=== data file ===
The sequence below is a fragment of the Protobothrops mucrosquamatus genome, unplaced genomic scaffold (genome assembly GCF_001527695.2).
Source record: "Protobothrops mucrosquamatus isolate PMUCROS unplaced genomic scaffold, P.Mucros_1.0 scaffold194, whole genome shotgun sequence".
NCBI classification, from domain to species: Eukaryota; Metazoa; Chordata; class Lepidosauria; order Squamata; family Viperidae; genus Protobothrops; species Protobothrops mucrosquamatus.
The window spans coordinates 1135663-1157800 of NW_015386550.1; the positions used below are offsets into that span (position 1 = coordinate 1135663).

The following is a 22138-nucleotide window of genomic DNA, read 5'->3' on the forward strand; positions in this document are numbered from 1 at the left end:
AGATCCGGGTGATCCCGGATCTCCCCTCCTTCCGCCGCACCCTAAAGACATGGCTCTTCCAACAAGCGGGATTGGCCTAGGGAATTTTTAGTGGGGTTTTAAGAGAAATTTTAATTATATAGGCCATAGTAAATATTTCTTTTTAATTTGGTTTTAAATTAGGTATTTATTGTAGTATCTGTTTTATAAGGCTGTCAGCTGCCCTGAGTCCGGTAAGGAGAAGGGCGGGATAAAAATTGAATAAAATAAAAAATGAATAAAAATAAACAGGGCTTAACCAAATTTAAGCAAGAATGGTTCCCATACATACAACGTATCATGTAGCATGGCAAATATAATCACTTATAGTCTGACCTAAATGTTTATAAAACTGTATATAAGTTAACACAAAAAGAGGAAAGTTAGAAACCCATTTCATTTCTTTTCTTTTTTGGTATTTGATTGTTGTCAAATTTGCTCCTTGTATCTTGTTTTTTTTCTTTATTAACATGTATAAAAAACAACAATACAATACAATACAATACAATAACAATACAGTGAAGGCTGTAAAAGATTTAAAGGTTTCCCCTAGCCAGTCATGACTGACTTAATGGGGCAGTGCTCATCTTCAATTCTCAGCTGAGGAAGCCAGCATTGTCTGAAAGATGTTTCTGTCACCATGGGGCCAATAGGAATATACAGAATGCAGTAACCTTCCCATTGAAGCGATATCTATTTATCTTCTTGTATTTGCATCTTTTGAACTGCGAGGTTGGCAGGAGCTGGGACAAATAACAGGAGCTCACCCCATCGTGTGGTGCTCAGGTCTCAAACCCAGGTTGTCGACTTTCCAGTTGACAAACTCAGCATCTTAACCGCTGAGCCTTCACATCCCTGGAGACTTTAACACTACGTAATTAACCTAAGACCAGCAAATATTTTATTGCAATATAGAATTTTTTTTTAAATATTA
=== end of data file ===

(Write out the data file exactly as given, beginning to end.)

The sequence below is a fragment of the Protobothrops mucrosquamatus genome, unplaced genomic scaffold (genome assembly GCF_001527695.2).
Source record: "Protobothrops mucrosquamatus isolate PMUCROS unplaced genomic scaffold, P.Mucros_1.0 scaffold194, whole genome shotgun sequence".
NCBI classification, from domain to species: Eukaryota; Metazoa; Chordata; class Lepidosauria; order Squamata; family Viperidae; genus Protobothrops; species Protobothrops mucrosquamatus.
The window spans coordinates 1135663-1157800 of NW_015386550.1; the positions used below are offsets into that span (position 1 = coordinate 1135663).

The following is a 22138-nucleotide window of genomic DNA, read 5'->3' on the forward strand; positions in this document are numbered from 1 at the left end:
AGATCCGGGTGATCCCGGATCTCCCCTCCTTCCGCCGCACCCTAAAGACATGGCTCTTCCAACAAGCGGGATTGGCCTAGGGAATTTTTAGTGGGGTTTTAAGAGAAATTTTAATTATATAGGCCATAGTAAATATTTCTTTTTAATTTGGTTTTAAATTAGGTATTTATTGTAGTATCTGTTTTATAAGGCTGTCAGCTGCCCTGAGTCCGGTAAGGAGAAGGGCGGGATAAAAATTGAATAAAATAAAAAATGAATAAAAATAAACAGGGCTTAACCAAATTTAAGCAAGAATGGTTCCCATACATACAACGTATCATGTAGCATGGCAAATATAATCACTTATAGTCTGACCTAAATGTTTATAAAACTGTATATAAGTTAACACAAAAAGAGGAAAGTTAGAAACCCATTTCATTTCTTTTCTTTTTTGGTATTTGATTGTTGTCAAATTTGCTCCTTGTATCTTGTTTTTTTTCTTTATTAACATGTATAAAAAACAACAATACAATACAATACAATACAATAACAATACAGTGAAGGCTGTAAAAGATTTAAAGGTTTCCCCTAGCCAGTCATGACTGACTTAATGGGGCAGTGCTCATCTTCAATTCTCAGCTGAGGAAGCCAGCATTGTCTGAAAGATGTTTCTGTCACCATGGGGCCAATAGGAATATACAGAATGCAGTAACCTTCCCATTGAAGCGATATCTATTTATCTTCTTGTATTTGCATCTTTTGAACTGCGAGGTTGGCAGGAGCTGGGACAAATAACAGGAGCTCACCCCATCGTGTGGTGCTCAGGTCTCAAACCCAGGTTGTCGACTTTCCAGTTGACAAACTCAGCATCTTAACCGCTGAGCCTTCACATCCCTGGAGACTTTAACACTACGTAATTAACCTAAGACCAGCAAATATTTTATTGCAATATAGAATTTTTTTTTAAATATTA